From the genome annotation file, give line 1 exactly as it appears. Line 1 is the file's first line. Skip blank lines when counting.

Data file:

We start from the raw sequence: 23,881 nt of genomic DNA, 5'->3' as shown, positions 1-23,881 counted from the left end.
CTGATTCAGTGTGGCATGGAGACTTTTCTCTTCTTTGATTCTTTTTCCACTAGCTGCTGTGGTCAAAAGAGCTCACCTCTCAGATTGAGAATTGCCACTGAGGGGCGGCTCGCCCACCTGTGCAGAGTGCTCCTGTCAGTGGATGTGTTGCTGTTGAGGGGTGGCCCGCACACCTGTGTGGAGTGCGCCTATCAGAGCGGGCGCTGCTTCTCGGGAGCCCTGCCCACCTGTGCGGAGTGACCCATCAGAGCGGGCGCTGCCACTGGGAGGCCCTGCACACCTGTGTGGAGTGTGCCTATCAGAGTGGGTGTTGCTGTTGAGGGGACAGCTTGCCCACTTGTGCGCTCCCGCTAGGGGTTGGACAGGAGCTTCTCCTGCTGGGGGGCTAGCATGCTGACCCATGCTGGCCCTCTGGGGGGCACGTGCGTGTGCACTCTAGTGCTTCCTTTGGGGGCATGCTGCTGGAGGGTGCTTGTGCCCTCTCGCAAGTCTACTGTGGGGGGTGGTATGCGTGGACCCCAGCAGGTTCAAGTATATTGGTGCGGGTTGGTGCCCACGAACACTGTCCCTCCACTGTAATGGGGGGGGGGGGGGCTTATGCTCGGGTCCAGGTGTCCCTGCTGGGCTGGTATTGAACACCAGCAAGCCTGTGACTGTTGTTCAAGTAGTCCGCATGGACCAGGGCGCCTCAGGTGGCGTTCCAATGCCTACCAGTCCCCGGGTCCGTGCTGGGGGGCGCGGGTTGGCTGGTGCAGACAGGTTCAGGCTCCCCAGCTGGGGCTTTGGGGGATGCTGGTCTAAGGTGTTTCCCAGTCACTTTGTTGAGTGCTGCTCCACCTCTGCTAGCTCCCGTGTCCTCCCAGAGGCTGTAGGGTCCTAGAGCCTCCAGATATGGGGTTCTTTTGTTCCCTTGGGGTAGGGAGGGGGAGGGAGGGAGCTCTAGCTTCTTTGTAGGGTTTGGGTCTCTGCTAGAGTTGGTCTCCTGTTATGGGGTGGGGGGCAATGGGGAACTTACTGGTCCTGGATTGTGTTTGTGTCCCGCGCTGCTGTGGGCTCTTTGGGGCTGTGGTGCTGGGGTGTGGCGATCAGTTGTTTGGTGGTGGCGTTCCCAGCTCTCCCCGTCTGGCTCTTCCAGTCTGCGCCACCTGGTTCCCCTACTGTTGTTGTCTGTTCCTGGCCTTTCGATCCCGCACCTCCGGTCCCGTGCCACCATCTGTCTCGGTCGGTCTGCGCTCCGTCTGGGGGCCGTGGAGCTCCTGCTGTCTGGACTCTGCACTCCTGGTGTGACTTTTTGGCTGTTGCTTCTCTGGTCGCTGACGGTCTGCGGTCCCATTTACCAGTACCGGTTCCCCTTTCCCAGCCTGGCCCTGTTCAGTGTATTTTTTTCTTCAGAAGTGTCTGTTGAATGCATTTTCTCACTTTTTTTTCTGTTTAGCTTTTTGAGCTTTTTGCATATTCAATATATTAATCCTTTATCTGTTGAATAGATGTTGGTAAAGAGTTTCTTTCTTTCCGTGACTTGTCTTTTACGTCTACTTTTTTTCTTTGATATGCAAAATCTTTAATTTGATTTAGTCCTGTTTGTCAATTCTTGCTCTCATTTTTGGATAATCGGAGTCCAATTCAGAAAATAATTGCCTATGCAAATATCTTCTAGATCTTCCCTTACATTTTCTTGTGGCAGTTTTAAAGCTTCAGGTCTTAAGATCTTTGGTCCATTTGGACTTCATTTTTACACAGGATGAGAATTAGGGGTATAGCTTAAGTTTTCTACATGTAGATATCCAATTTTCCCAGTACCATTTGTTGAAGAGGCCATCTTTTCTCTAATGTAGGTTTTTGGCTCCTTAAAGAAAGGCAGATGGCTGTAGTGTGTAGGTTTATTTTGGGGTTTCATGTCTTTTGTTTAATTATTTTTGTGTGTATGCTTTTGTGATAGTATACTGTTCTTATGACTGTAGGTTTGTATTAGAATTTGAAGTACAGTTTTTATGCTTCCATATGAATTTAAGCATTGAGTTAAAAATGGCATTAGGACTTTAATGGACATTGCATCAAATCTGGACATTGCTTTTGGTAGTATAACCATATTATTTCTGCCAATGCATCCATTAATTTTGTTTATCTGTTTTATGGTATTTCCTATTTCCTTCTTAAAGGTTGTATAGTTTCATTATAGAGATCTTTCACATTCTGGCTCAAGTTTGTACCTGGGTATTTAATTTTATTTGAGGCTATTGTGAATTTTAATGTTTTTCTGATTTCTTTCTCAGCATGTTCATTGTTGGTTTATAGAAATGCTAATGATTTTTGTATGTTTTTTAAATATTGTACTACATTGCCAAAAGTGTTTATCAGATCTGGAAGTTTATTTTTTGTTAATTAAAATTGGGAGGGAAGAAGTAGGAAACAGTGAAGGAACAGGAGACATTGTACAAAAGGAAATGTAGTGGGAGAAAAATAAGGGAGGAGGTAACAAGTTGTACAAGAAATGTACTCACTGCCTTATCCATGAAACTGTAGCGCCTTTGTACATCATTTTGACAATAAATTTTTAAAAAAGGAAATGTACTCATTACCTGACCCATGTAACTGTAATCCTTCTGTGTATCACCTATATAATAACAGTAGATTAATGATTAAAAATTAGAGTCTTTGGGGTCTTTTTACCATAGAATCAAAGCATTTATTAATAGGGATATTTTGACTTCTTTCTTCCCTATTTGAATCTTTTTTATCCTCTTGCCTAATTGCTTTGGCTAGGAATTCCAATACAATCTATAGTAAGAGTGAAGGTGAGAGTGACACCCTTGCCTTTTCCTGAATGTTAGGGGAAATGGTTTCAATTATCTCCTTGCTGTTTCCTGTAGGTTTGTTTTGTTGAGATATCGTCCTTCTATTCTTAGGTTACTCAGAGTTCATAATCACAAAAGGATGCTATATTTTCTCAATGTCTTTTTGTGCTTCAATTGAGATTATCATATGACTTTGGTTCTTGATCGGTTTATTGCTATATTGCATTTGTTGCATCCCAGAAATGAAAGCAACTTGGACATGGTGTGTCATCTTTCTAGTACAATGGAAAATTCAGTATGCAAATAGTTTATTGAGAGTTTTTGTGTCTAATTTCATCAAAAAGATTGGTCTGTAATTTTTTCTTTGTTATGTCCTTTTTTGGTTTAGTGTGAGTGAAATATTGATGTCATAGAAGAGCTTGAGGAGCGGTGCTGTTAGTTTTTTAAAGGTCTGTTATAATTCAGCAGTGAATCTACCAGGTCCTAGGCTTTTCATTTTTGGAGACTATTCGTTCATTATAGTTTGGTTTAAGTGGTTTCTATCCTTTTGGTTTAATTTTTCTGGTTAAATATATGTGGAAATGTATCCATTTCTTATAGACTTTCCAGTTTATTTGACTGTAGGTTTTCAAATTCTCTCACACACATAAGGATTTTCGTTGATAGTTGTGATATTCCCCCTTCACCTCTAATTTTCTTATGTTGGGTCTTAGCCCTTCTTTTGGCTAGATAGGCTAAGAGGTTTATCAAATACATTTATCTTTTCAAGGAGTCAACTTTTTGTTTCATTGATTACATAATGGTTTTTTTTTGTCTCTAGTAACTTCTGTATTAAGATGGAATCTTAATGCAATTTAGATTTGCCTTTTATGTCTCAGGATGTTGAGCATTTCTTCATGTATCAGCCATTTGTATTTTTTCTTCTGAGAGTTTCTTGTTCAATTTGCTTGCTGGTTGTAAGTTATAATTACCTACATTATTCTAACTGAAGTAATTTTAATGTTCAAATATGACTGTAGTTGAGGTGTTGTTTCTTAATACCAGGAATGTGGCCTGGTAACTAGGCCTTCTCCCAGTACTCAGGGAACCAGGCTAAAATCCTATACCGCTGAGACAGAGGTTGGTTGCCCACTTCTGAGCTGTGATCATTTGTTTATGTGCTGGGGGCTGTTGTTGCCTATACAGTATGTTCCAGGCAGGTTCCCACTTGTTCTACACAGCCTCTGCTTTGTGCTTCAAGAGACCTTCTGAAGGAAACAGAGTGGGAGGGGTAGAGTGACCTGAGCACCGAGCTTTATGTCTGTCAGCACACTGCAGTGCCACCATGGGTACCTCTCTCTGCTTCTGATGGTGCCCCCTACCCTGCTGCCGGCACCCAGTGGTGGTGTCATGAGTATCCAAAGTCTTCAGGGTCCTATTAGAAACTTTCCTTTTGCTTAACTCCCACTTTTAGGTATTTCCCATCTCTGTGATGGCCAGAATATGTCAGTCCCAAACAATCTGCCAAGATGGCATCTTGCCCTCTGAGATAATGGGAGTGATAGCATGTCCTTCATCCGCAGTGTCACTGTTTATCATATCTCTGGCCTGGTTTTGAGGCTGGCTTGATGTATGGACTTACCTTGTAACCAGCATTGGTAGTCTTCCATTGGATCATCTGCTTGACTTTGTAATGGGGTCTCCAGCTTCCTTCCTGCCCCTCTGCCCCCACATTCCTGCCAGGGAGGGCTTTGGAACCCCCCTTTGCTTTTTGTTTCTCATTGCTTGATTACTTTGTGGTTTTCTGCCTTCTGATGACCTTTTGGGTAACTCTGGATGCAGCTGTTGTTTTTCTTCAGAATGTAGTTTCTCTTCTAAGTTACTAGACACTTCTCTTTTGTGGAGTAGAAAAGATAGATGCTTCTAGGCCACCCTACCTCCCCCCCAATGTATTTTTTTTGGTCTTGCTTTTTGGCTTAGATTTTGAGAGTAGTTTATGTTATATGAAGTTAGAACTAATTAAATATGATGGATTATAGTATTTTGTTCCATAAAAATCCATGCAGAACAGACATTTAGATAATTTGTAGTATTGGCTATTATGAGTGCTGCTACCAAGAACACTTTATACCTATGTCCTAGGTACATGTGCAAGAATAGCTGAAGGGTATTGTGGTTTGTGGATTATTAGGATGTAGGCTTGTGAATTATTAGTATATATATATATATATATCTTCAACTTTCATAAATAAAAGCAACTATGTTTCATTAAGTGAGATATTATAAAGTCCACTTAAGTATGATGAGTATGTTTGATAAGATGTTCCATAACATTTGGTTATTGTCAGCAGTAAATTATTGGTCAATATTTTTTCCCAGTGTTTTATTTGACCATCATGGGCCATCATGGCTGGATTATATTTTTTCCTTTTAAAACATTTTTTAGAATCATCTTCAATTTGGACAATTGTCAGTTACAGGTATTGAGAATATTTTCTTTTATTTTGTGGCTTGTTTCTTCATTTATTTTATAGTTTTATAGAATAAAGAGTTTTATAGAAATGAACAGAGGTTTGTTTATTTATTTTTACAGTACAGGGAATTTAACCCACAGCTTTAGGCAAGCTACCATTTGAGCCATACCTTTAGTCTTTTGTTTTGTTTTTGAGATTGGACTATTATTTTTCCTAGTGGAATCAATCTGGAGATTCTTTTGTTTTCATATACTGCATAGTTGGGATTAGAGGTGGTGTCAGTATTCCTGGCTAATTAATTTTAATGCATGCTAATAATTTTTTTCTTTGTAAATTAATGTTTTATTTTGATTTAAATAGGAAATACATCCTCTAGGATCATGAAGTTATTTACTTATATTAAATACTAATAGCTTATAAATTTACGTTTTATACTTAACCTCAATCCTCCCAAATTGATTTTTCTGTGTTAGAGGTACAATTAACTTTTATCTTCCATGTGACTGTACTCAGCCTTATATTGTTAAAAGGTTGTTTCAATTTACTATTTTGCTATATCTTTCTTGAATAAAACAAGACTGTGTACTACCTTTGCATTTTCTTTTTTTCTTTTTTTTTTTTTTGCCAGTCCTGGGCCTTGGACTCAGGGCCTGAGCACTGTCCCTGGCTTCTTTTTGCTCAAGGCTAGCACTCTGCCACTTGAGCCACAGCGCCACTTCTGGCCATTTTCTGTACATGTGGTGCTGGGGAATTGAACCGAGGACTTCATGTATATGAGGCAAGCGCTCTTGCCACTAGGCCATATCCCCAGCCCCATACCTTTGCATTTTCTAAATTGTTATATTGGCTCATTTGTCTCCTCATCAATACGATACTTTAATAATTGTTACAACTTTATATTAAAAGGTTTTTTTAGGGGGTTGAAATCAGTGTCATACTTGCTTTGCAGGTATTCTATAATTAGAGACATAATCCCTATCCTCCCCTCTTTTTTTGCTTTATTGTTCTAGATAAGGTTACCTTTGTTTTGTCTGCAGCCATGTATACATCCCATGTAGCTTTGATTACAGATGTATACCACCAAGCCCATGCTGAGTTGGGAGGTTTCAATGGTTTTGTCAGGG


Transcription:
We start from the raw sequence: 23,881 nt of genomic DNA, 5'->3' as shown, positions 1-23,881 counted from the left end.